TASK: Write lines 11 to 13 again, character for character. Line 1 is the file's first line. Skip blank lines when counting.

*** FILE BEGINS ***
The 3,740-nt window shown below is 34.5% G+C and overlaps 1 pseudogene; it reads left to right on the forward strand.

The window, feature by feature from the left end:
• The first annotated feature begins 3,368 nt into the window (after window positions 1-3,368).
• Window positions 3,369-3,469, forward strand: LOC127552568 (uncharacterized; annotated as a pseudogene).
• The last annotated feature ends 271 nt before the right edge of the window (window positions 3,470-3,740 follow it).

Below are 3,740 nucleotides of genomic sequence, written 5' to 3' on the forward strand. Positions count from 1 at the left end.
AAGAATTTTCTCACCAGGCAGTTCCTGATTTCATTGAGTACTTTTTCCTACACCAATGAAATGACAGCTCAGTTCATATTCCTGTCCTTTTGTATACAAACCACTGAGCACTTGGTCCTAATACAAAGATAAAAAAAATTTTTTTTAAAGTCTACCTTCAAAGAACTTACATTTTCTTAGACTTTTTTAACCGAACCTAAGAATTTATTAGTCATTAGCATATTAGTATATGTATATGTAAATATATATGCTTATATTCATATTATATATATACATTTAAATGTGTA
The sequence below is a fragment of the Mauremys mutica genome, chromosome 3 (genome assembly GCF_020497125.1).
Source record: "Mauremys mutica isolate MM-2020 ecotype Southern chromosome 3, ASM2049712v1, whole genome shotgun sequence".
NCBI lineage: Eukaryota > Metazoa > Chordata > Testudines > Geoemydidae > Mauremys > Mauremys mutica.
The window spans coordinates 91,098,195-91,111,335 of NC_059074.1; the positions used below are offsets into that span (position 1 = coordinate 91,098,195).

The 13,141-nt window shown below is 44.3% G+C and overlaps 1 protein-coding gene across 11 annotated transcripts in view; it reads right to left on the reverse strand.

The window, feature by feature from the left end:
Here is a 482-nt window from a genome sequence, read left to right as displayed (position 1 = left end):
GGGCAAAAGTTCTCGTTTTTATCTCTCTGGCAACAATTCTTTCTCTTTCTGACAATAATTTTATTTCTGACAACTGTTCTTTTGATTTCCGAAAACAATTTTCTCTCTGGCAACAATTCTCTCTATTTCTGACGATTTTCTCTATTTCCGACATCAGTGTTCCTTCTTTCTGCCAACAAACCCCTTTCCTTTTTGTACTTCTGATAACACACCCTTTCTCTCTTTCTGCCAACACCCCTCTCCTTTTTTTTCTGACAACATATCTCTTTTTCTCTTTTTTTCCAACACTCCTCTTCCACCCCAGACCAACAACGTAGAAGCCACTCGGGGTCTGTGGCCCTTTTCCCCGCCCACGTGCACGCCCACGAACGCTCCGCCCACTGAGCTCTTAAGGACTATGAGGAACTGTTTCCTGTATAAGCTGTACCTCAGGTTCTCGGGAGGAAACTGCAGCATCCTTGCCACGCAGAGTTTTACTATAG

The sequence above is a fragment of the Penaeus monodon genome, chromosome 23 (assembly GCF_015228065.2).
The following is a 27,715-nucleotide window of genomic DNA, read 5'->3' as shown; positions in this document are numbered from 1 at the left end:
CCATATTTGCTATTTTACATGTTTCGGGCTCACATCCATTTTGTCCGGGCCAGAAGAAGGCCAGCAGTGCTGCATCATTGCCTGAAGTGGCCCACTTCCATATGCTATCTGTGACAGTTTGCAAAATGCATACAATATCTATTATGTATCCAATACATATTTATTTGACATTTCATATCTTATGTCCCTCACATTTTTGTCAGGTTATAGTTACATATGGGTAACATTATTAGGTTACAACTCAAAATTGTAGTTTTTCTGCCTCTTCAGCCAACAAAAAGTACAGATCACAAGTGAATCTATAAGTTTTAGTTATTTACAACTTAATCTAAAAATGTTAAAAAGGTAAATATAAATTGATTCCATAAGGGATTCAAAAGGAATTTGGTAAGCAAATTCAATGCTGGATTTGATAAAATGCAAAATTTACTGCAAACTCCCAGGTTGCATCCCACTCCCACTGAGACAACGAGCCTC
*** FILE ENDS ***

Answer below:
The window spans coordinates 91,098,195-91,111,335 of NC_059074.1; the positions used below are offsets into that span (position 1 = coordinate 91,098,195).

The 13,141-nt window shown below is 44.3% G+C and overlaps 1 protein-coding gene across 11 annotated transcripts in view; it reads right to left on the reverse strand.

The window, feature by feature from the left end: